Lian Hearn: The Tale of Genji for the Potter generation

Cool, calm and deadly: Suzi Feay meets bestselling crossover author Lian Hearn
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The Independent Culture

The final volume in a trilogy is always a difficult proposition, even when the author concerned hasn't set the bar absurdly high. But Lian Hearn's Across the Nightingale Floor and Grass for his Pillow were astonishingly good. "Oriental Harry Potter", as its hero Takeo was instantly dubbed, doesn't come near it. For beauty and power, Hearn's prose is peerless. Then there was the fiendishly complicated plot to be tied up. How was Takeo going to fulfil his destiny, avenge the murder of his adoptive father, Shigeru, and win his beautiful but deadly bride Kaede?

The final volume in a trilogy is always a difficult proposition, even when the author concerned hasn't set the bar absurdly high. But Lian Hearn's Across the Nightingale Floor and Grass for his Pillow were astonishingly good. "Oriental Harry Potter", as its hero Takeo was instantly dubbed, doesn't come near it. For beauty and power, Hearn's prose is peerless. Then there was the fiendishly complicated plot to be tied up. How was Takeo going to fulfil his destiny, avenge the murder of his adoptive father, Shigeru, and win his beautiful but deadly bride Kaede?

Yet Brilliance of the Moon didn't disappoint. The magical Crouching Tiger, Hidden Dragon aspects may have diminished as the story developed, but the complexity of the society and the subtlety of characterisation made up for that. Kaede is wrested from the hands of the appalling Lord Fujiwara, and the lovers are reunited. I relished the finely balanced, bittersweet ending. Surely we haven't heard the last of Takeo and Kaede...

"I'm writing a prequel, about Shigeru and Lady Maruyama," Hearn confirms, referring to the tragic lovers of the first book. "It tells about how they met, and the battle of Yaegahara, and all the things he tells Takeo about during book one. And then I'm writing a final book, just to tie things up. I want to move on and look at the society Takeo and Kaede create, and how they manage to sustain something that's more free."

The books are set in a sort of fantasy medieval Japan, which gives Hearn the freedom to play around with the historical record, and yet to evoke, exquisitely, Japan's rich culture, traditions and landscape. You can tell as you read that her rapport with the country goes very deep indeed - perhaps over more than one lifetime.

"I've been interested in Japan for a long time," she says, "since I was quite young, and I've got no idea where that came from." British born, she moved to Australia to bring up a family, and as Gillian Rubenstein, she's well-known there as a writer for children. "I wanted to set my third children's book in Japan and I went there on a school trip with my daughter - she was about 14 at the time. As soon as I got there, I thought, oh, I'm sure I've been here before. It was a very strange feeling. The landscape seemed familiar, curling up on a futon seemed the most natural way in the world to sleep, and I made lots of friends. I became something of a castle junkie - I went to every single castle I could find, and a lot of temples. I just kept thinking about the sort of people who might have lived in the places I was visiting, and the character of Takeo came into my head, and his voice, and then I became obsessed with trying to tell that story."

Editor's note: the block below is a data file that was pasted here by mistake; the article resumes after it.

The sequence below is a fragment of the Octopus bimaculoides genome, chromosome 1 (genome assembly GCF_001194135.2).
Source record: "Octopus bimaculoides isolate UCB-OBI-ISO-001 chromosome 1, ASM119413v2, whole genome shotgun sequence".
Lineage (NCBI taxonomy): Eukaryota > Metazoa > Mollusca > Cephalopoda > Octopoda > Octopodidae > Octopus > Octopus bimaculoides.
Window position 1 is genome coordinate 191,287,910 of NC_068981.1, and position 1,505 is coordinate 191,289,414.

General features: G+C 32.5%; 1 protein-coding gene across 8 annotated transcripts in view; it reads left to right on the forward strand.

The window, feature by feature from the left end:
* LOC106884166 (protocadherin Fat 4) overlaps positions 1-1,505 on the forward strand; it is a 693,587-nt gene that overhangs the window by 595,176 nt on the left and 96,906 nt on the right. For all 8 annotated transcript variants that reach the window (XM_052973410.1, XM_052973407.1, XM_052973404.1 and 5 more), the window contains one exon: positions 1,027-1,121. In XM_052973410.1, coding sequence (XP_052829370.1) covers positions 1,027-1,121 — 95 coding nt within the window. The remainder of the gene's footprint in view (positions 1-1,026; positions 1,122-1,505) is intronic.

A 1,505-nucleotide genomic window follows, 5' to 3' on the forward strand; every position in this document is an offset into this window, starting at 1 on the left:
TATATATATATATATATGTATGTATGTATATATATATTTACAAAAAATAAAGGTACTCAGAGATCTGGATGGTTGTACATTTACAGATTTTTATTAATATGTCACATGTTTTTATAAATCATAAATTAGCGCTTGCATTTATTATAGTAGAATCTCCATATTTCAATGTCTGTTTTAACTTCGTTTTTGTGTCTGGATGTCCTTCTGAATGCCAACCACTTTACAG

The first book was published by Macmillan in 2002 and aimed at both the children and adult markets. While the story may take some folkloric elements - the orphaned boy with magical powers plucked out from obscurity and adopted into the nobility - rape, torture, homosexuality, misogyny, sadism, religious persecution and brutal, martial oppression are not exactly standard fare in children's fiction. It helps that the lurid subject matter is presented in luminous prose; and that it isn't at all sensationalised. "That was one thing I was after," Hearn says thoughtfully, "to get that matter-of-fact acceptance of sexuality. I think it was very common among young men of that period in Japan to have casual sexual relationships with each other. I don't know what teenagers make of that."

Looking to classics like The Tale of Genji ("The most wonderful book, possibly the world's first novel and written by a woman!") and the films of Kurosawa for inspiration, she wrote all three books at once before showing anyone. Because the new project was so strikingly different to anything she had written before, she craved a new name. "It was because I was so well-known in Australia - not so well known as Jacqueline Wilson, say, but imagine if she suddenly decided to write crime fiction for adults. I hate doing author publicity, and it was great to be able to say, 'I can't do it because Lian Hearn doesn't exist'," she laughs.

Finally, I ask her about, for me, the most striking element of her books: the crystalline prose. Does she consciously write "beautifully"? "No, God forbid! I just try to write as clearly as I can and to visualise everything. I'm also very interested in the rhythm in the sentences. I never think of it as beautiful writing... I think of it as rather spare."

Phew! I have to say that Lian/Gillian in interview has been every bit as reserved and controlled as the glacial Kaede. But about a week later I bump into her by accident, and she rushes over to hug me, with a beaming smile.

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